Netflix Q4 Earnings Beat The Street, But Next Quarter May Be A Different Story

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Saying 2011 was a rocky road for Netflix would be an understatement, as it split its DVD and streaming offerings into two businesses, then reneged. They also hiked their prices, only to experience a veritable customer revolt, and CEO Reed Hastings was forced to publicly say that they’d made a huge mistake.

Today, Netflix has released its fourth quarter earnings from 2011, and it looks like there’s at least a sliver of good news, as the company beat Wall Street’s forecasts of $0.54 a share and $857 million in revenues, rising instead to $0.73 per share and $876 million in revenues (a 47 percent increase from the year prior).

In its letter to shareholders this afternoon, Netflix said that it saw a rise in streaming members in the U.S., up 220,000 to 21.67 million in the fourth quarter. In October and November, growth was slow, but December was kinder to Netflix, as the company said that it “returned to positive net streaming additions,” boosted by strong seasonal growth additions and exceeded its own forecasts. More importantly, based on its exodus last year, Netflix saw fewer streaming cancellations, as well as a lower rate of migration to DVD-only plans.

All in all, domestic streaming reached nearly 22 million subscriptions, adding a total of 610K, while domestic DVD subscriptions came in at 11.7 million, with international subscriptions at 1.86 million. In relation to the latter, Netflix has warned that it will lose money throughout 2012 as it ramps up its international content, and as DVD subscriptions continue to underperform: “We expect modest quarterly losses, as well as losses for the calendar year,” the company said in its shareholder letter. Due to international expansion, particularly in its launch in the UK, Netflix expects a consolidated loss of between $9 and $27 million in the first quarter.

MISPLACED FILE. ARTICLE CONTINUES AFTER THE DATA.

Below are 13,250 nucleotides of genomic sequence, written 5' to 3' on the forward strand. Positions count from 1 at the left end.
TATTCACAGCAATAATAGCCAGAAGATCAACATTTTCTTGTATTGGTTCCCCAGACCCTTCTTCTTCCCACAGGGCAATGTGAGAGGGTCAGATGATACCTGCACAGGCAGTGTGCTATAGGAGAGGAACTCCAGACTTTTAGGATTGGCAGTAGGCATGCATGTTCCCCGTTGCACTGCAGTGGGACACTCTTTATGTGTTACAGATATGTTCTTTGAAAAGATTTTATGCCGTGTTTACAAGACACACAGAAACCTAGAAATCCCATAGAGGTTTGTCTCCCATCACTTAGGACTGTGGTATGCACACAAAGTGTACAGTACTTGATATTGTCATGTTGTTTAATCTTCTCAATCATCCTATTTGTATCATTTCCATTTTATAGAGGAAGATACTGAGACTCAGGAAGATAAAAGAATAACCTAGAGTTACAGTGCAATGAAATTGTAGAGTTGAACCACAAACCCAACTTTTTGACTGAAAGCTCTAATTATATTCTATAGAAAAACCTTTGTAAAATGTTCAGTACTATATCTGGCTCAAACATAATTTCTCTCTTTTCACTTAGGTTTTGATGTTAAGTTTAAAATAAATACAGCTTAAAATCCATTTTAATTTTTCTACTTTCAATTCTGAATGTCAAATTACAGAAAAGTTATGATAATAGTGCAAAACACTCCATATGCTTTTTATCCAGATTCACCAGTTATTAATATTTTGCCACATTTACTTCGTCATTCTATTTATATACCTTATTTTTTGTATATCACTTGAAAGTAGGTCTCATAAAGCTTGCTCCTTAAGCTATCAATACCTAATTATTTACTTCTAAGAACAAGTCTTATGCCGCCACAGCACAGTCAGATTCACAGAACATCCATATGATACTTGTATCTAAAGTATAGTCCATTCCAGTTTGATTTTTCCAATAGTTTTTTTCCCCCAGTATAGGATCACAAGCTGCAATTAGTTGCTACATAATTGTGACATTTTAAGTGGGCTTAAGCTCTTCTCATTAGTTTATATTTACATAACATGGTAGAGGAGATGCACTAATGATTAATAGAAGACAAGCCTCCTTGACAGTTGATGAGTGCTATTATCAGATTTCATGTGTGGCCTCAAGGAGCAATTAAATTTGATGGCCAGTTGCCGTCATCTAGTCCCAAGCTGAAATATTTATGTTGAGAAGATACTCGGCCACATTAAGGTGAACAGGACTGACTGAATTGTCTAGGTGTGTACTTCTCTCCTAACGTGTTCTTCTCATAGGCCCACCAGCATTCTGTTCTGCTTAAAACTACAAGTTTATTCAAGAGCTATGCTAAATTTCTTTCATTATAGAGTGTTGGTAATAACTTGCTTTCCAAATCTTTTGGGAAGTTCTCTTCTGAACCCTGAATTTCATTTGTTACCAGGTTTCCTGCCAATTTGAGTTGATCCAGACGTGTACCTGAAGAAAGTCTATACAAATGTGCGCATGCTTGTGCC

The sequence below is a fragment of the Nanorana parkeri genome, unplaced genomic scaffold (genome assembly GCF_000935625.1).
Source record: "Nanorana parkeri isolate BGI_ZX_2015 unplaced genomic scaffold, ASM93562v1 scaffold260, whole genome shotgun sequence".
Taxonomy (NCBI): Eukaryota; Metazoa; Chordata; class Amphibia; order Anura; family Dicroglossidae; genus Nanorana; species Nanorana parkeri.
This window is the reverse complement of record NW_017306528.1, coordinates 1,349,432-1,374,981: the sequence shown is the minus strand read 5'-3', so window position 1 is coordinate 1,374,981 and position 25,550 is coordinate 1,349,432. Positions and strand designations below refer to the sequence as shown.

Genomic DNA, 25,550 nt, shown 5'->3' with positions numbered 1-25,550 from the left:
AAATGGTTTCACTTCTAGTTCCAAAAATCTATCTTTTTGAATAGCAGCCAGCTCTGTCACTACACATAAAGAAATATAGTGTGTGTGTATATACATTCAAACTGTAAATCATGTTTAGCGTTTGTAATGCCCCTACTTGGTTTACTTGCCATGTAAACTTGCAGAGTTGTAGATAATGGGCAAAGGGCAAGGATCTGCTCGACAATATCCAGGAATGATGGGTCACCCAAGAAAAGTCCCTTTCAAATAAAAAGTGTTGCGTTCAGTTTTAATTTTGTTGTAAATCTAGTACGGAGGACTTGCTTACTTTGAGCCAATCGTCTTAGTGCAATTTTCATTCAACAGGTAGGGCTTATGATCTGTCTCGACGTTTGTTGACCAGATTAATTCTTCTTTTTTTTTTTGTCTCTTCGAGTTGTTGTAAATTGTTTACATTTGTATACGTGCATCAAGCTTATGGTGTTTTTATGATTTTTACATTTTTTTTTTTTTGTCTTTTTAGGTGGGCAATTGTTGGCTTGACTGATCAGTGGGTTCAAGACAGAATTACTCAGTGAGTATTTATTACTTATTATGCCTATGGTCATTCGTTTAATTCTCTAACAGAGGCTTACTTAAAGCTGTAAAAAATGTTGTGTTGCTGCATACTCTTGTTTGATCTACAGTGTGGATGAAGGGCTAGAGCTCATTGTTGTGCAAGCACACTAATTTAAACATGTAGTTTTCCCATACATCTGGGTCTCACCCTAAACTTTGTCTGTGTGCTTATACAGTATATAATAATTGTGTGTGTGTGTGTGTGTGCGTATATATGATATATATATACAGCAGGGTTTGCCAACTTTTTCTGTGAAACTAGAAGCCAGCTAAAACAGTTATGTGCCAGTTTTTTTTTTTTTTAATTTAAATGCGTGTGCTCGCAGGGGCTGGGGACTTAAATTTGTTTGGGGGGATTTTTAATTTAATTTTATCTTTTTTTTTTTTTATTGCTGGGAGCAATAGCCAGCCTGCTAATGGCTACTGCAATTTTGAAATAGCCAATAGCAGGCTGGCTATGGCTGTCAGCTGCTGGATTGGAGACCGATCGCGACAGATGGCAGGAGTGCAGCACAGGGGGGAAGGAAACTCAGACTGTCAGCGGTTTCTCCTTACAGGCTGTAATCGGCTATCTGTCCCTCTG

The company sustained a sharp decline in DVD members in the fourth quarter and thus expects DVD revenues in the first quarter to decline at approximately the same rate, while streaming revenues will increase, with an expected flat sequential revenue in the first quarter.

In total, Netflix ended 2011 with 24.4 million subscribers in the U.S., which was up 25 percent from 2010, and rose from 23.79 total domestic subscriptions in the third quarter. All things considered, this is a good sign for Netflix, especially as it attempts to recover from the whopping 800K subscribers it lost in the third quarter. Although 2012 will continue to be shaky, it seems that the company has at least regained some trust, and is seeing stronger growth.

As to how shareholders are taking the news? Today, Netflix’s stock rose by $3 per share, up 2.37 percent, and in after hours trading, the stock is up 13 percent to $108 a share — another good sign, as shareholders seem at least somewhat contented by the company’s outlook going forward.

The earnings report comes on the heels of some management changes for Netflix, as the company announced last week that its Leslie Kilgore, its CMO for the last 12 years, would be joining the Netflix board as a nonexecutive director. Jessie Becker was appointed interim CMO, and Jonathan Friedland would be promoted to Chief Communications Officer.

Another thing that Netflix may have to contend with in the near future: Amazon. The New York Post published an article today saying that Jeff Bezos and company are seriously considering a move to expand the company’s streaming service, potentially even carving it out as a standalone, subscription-based operation.

In January of last year, Amazon acquired LoveFilm, a U.K. version of Netflix, and some expected at the time that Amazon would eventually rebrand the service, taking advantage of its strong European presence in the video streaming and rental markets. There’s no doubt that Amazon is positioning itself as a major competitor to Netflix, and with its growing clout as a media company, backed by the addition of its new Kindles, Netflix has reason to be nervous.

It’s strong push into international markets could be very important to Netflix in the long term, even if that means lower forecasts and declining profits over the next few quarters. Today, however, shareholders are a bit happier, and Netflix may just be proving that its regaining its footing.

Updating in realtime. We’ll also be listening in on Netflix’s earnings call at 3pm PT/6pm ET.